The episode is brilliant for three reasons. First, it allows for hilariously incorrect depictions of the crew. Tuvok is a sadist, Chakotay is a torturer, Janeway assassinates people in order to get her ship home, and most damningly, has a super short haircut. But while these versions are invalid, they are still recognizable. Their key traits are twisted and exaggerated, but they remain key traits. This in wildly entertaining. It is also revealing: look how easily our best traits may become our worst.
Second, it portrays the dangers of conflating historic record with fact or truth. Quarren, the Kyrian scholar who maintains the museum, extrapolated his facts from what parts of the story he had access to. He admits to filling in gaps with theory, but he believes in it, and the Kyrians in power treat it as reliable and accurate. They are set to put The Doctor on trial for murder based on this history.
Meanwhile, the Vaskans start a rebellion because The Doctor’s version of events hews closer to their own understanding of history, which has been suppressed by the Kyrians. There are two important lessons here, both of which are relevant to current events in the real world. People in power are more concerned with retaining power than addressing or even considering inaccuracy. And blaming a villainous third party results in a status quo of systemic racism. The Doctor wakes up seven hundred years later, and nothing has changed between the Kyrians and Vaskans.
Third, The Doctor’s feelings of outrage are validated, but not allowed to derail the conversation. At first, he is adamant that the record be corrected, that Voyager’s reputation as a shining example of unity and right be reinstated, that his friends be remembered as the heroes he loves and believes them to be. And initially, Quarren is equally set that his version of events, which amounts to his life’s work, not be erased. The Doctor is so upset he shouts, and Quarren is so upset he shuts The Doctor down in the middle of a sentence. They are both defensive, and they both lose perspective. But Quarren calms down, realizes his mistakes, reactivates The Doctor, and attempts to correct the errors. And when an angry mob threatens the museum, and the Kyrian government threatens another war, The Doctor surrenders his right to the truth. He surrenders his right to be proven right.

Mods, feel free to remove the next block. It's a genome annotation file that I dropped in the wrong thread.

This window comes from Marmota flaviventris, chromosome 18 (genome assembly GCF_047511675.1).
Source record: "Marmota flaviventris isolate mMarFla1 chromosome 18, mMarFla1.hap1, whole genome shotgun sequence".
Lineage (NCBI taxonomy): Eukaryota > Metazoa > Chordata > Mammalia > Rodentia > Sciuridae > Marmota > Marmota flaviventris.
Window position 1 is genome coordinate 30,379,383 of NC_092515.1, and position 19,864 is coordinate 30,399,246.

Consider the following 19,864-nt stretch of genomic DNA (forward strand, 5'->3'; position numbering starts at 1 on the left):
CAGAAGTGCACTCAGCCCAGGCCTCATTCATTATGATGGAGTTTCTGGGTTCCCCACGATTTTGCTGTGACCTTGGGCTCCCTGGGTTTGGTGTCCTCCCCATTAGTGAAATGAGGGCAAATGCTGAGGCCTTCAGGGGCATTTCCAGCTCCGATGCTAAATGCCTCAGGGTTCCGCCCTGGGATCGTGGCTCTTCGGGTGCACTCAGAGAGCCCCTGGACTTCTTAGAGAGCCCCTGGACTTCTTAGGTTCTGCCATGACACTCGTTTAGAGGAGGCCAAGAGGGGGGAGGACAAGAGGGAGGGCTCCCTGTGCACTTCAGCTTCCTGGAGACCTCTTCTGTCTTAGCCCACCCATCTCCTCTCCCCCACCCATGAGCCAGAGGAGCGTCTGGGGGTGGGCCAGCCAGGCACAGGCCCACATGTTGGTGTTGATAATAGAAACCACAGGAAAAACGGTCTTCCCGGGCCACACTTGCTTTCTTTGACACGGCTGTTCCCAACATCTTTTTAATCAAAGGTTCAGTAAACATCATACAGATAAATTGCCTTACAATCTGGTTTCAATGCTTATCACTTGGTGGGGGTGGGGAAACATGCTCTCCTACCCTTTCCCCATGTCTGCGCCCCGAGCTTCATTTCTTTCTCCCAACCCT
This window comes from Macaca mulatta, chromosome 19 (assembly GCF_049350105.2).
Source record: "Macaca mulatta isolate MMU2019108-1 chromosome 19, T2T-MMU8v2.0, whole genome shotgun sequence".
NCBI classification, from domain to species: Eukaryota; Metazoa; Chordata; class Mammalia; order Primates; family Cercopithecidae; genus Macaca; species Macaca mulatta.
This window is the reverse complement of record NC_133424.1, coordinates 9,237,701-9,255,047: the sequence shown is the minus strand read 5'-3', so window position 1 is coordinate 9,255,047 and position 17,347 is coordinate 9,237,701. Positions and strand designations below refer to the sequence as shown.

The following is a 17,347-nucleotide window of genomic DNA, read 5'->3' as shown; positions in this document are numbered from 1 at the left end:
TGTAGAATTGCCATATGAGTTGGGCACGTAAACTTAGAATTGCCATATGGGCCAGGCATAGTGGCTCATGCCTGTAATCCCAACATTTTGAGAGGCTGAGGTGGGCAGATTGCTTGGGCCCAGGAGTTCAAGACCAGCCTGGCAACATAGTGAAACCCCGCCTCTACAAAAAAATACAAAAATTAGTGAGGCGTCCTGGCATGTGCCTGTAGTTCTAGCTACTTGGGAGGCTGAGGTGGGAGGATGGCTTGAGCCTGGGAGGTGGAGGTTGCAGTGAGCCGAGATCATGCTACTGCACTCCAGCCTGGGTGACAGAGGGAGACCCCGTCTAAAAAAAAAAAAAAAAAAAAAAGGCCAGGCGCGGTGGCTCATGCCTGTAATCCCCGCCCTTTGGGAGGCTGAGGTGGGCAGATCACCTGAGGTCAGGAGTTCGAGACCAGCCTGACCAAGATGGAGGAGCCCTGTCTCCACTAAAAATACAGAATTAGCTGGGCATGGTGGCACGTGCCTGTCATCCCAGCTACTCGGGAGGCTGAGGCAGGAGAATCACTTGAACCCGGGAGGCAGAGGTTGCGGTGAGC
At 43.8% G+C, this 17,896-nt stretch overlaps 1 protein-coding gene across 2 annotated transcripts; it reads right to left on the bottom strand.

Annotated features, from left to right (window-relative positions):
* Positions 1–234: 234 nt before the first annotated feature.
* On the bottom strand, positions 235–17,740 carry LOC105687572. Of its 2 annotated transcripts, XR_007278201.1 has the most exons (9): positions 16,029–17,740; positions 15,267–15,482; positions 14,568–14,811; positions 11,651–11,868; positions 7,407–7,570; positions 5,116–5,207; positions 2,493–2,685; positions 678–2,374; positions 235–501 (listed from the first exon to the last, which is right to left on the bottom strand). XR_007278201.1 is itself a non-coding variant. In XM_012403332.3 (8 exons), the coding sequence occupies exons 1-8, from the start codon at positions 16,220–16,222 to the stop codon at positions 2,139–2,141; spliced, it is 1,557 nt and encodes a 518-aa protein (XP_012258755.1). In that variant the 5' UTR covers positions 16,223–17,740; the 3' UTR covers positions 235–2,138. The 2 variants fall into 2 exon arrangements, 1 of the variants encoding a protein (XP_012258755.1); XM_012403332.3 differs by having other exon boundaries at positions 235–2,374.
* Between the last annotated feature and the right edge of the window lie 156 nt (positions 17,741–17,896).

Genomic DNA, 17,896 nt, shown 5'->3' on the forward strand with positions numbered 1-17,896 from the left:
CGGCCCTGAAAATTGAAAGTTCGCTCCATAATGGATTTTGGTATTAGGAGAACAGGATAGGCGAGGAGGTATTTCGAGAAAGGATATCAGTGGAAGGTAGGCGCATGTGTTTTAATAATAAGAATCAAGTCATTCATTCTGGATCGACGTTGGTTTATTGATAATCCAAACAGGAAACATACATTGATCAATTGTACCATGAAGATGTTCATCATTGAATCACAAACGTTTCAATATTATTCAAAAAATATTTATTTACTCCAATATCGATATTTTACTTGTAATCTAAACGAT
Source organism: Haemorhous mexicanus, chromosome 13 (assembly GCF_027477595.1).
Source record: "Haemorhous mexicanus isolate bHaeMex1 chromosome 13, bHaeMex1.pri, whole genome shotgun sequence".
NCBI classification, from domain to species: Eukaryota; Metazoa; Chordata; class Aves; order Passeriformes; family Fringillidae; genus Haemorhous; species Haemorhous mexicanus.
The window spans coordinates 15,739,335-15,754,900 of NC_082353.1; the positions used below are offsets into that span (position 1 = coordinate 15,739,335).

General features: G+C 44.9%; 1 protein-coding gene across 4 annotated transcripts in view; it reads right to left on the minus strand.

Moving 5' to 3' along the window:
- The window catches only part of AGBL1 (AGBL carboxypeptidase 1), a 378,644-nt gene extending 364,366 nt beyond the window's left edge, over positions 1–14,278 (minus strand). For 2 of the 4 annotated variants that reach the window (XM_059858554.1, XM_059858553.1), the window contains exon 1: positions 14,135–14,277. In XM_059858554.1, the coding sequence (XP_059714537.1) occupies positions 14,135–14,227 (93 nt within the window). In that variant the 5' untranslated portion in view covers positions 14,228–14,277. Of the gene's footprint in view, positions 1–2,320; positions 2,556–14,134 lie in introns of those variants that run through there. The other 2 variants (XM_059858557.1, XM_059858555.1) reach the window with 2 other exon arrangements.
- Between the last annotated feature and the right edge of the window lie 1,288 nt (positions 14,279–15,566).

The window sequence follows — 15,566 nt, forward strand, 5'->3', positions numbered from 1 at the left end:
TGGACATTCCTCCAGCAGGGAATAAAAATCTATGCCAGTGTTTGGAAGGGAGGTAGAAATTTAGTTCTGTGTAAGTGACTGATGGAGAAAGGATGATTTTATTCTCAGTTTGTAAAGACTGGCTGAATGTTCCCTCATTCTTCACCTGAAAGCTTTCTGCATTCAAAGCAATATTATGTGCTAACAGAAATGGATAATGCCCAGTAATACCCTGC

“Living Witness” ends with a final historical record depicting Quarren and The Doctor working together to write and right history, and the claim their example brought peace to the planet. History is not immutable. Heritage is no excuse for hatred. And hard work is the only cure.
In the era of “alternative facts”, “fake news:”, and HBO’s Confederate set to air amidst ongoing arguments in favor of the Confederacy, alternate universe stories may be considered dangerous or damaging. But at their best, they encourage us to ask interesting and important questions about who we are and what matters to us, and highlight the transformative power of story.